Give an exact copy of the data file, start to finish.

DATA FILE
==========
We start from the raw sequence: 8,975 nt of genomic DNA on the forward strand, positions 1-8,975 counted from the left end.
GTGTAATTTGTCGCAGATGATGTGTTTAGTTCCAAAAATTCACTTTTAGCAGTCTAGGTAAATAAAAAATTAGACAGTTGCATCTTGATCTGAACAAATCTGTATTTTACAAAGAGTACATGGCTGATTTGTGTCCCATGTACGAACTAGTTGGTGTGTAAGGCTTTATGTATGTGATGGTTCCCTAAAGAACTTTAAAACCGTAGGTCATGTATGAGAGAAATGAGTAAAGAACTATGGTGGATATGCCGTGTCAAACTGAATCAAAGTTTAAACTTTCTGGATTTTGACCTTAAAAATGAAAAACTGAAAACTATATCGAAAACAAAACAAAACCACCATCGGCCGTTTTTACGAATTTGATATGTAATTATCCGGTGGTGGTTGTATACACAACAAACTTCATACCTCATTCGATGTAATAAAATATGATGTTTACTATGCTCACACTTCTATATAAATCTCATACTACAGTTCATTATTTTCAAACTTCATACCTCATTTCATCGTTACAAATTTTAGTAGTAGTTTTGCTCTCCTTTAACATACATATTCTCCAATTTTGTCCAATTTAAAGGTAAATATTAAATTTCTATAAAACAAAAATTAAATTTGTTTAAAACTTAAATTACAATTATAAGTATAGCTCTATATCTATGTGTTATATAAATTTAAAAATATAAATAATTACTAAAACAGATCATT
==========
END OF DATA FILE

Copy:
We start from the raw sequence: 8,975 nt of genomic DNA on the forward strand, positions 1-8,975 counted from the left end.
GTGTAATTTGTCGCAGATGATGTGTTTAGTTCCAAAAATTCACTTTTAGCAGTCTAGGTAAATAAAAAATTAGACAGTTGCATCTTGATCTGAACAAATCTGTATTTTACAAAGAGTACATGGCTGATTTGTGTCCCATGTACGAACTAGTTGGTGTGTAAGGCTTTATGTATGTGATGGTTCCCTAAAGAACTTTAAAACCGTAGGTCATGTATGAGAGAAATGAGTAAAGAACTATGGTGGATATGCCGTGTCAAACTGAATCAAAGTTTAAACTTTCTGGATTTTGACCTTAAAAATGAAAAACTGAAAACTATATCGAAAACAAAACAAAACCACCATCGGCCGTTTTTACGAATTTGATATGTAATTATCCGGTGGTGGTTGTATACACAACAAACTTCATACCTCATTCGATGTAATAAAATATGATGTTTACTATGCTCACACTTCTATATAAATCTCATACTACAGTTCATTATTTTCAAACTTCATACCTCATTTCATCGTTACAAATTTTAGTAGTAGTTTTGCTCTCCTTTAACATACATATTCTCCAATTTTGTCCAATTTAAAGGTAAATATTAAATTTCTATAAAACAAAAATTAAATTTGTTTAAAACTTAAATTACAATTATAAGTATAGCTCTATATCTATGTGTTATATAAATTTAAAAATATAAATAATTACTAAAACAGATCATT